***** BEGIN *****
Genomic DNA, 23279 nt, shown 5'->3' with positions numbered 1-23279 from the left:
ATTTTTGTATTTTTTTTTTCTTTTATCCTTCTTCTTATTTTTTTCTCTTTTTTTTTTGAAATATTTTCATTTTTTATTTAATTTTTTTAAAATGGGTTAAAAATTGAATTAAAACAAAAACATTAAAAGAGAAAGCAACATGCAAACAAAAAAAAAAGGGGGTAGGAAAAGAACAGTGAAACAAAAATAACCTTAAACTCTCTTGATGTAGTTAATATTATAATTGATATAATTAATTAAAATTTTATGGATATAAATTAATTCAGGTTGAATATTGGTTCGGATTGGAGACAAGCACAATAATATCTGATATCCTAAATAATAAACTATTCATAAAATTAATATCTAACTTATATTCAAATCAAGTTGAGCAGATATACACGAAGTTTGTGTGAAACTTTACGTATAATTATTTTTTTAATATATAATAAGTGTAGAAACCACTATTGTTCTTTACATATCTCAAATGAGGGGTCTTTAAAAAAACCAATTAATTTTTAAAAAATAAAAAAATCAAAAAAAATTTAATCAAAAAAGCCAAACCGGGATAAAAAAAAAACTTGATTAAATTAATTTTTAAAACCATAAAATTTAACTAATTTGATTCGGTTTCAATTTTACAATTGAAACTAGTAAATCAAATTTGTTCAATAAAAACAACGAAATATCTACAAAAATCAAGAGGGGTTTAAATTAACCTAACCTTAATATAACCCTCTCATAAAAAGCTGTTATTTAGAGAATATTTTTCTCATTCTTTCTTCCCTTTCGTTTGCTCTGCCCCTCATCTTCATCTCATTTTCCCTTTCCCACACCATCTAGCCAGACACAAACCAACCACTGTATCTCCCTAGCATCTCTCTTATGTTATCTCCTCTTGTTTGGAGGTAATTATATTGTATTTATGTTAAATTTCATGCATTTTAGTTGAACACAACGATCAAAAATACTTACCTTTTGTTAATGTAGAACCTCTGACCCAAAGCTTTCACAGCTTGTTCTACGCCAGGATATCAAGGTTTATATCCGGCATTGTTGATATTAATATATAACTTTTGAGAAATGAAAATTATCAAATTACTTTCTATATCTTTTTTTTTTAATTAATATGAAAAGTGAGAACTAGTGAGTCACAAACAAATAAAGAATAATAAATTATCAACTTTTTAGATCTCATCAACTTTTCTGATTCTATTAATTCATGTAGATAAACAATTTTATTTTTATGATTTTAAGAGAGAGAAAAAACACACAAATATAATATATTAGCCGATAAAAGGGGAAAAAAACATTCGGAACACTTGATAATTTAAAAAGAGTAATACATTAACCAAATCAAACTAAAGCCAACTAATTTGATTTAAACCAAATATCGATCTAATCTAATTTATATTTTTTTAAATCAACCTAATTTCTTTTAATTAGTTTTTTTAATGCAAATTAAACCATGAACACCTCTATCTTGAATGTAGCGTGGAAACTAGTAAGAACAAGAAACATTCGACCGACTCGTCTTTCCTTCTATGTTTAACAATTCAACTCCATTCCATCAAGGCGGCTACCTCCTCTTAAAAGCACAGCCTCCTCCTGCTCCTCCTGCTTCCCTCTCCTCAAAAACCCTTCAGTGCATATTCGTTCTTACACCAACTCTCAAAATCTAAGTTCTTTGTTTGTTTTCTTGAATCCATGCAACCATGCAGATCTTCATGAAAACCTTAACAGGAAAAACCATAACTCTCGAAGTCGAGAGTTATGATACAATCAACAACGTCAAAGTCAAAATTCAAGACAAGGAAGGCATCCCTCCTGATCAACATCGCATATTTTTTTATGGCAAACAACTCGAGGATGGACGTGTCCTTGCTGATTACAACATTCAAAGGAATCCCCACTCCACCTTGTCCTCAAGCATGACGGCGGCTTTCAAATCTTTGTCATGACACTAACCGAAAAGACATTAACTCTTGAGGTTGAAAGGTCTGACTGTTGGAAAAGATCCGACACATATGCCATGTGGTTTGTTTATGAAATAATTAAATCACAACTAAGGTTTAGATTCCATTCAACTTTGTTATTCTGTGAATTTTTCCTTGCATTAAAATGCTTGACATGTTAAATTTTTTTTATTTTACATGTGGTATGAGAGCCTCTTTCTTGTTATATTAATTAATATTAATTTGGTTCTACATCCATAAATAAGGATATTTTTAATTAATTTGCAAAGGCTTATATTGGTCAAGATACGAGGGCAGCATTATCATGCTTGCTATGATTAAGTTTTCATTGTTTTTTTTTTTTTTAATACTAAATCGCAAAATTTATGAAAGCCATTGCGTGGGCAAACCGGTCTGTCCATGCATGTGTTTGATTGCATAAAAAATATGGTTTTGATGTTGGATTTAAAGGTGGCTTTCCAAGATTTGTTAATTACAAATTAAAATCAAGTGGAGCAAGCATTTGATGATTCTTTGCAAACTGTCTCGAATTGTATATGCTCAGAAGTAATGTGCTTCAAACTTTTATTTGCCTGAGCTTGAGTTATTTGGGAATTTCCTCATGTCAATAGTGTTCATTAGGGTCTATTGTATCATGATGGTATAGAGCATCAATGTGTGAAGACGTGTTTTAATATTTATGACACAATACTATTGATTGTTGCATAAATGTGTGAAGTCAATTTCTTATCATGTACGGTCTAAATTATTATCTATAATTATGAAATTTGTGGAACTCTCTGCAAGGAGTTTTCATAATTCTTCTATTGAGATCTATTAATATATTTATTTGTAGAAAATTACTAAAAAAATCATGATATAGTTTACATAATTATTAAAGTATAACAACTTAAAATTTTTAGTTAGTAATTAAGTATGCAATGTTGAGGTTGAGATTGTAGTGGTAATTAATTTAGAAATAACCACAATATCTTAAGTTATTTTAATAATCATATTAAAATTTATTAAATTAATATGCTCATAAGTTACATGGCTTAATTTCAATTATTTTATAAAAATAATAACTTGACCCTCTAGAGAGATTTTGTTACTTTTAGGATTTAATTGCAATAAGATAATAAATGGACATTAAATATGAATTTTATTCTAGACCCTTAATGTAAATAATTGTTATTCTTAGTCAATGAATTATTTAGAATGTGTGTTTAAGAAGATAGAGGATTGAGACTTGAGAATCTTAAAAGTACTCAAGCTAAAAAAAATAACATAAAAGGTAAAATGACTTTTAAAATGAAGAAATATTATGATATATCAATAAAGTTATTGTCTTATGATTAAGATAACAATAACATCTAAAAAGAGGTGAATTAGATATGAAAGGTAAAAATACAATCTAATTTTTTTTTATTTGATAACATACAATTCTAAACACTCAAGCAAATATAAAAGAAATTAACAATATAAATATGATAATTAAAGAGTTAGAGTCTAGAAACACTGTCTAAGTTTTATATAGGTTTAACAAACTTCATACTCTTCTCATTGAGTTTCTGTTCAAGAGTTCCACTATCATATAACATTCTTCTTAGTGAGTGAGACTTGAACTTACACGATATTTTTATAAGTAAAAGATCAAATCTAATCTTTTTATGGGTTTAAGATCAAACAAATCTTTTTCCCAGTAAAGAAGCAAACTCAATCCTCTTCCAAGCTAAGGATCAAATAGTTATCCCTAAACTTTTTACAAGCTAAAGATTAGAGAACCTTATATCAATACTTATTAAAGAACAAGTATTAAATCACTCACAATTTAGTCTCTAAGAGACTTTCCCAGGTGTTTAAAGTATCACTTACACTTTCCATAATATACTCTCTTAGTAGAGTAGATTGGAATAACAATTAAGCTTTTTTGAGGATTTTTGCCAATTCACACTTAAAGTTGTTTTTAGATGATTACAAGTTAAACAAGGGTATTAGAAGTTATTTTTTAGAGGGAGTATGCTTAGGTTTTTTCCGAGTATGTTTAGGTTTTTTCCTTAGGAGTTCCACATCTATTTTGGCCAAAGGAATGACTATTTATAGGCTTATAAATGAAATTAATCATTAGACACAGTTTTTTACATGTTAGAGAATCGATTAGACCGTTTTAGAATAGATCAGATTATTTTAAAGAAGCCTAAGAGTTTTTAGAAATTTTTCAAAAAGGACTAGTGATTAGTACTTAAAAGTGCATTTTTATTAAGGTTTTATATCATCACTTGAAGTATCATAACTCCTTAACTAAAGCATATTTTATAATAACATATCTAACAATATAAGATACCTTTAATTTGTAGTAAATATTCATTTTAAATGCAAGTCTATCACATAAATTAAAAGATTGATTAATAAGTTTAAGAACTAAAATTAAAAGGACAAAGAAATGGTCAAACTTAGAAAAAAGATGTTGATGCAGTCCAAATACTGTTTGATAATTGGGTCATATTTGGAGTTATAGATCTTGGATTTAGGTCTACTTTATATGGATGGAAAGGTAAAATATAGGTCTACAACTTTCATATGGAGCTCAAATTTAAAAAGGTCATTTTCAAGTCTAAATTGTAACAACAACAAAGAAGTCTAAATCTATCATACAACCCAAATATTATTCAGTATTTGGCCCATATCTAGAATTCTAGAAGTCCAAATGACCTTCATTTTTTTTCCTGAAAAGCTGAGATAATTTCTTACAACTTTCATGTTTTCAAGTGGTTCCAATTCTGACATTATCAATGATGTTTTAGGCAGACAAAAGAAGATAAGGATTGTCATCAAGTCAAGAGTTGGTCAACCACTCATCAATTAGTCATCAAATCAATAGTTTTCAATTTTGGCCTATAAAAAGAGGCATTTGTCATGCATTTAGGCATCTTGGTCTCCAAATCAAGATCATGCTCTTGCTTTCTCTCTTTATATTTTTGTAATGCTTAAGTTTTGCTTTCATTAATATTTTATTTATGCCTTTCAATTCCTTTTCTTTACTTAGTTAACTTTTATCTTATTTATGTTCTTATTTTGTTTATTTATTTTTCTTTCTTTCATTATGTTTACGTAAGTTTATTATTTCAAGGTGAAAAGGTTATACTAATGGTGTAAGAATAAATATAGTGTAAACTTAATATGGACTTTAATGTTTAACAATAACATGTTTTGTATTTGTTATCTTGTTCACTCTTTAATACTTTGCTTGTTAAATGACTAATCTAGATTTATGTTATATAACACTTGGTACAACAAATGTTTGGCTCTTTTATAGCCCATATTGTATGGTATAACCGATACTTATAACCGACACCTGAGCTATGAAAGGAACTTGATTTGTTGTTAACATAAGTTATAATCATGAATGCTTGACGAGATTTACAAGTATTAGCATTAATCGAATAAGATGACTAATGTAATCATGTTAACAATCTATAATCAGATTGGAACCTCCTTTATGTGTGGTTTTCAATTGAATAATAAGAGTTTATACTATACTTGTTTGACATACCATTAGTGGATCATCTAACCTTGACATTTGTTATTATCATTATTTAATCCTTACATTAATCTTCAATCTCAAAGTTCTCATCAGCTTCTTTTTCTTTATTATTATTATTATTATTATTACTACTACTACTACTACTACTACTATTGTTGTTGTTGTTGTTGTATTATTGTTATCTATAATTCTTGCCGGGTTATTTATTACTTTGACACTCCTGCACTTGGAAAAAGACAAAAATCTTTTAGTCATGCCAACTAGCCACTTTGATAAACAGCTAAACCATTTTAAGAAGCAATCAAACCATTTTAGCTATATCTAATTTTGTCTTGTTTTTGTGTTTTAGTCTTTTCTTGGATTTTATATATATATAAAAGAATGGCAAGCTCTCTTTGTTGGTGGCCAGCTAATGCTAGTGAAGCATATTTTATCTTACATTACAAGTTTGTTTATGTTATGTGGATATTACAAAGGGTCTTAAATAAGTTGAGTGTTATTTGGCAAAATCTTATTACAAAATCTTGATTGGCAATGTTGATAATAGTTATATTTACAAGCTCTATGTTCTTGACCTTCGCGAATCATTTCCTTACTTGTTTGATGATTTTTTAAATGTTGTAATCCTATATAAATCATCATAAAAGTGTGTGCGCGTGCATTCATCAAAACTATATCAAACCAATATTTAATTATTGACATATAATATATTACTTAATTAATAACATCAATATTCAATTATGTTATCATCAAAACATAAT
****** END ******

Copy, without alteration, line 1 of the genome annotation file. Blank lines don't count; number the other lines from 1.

Genomic DNA, 23279 nt, shown 5'->3' with positions numbered 1-23279 from the left: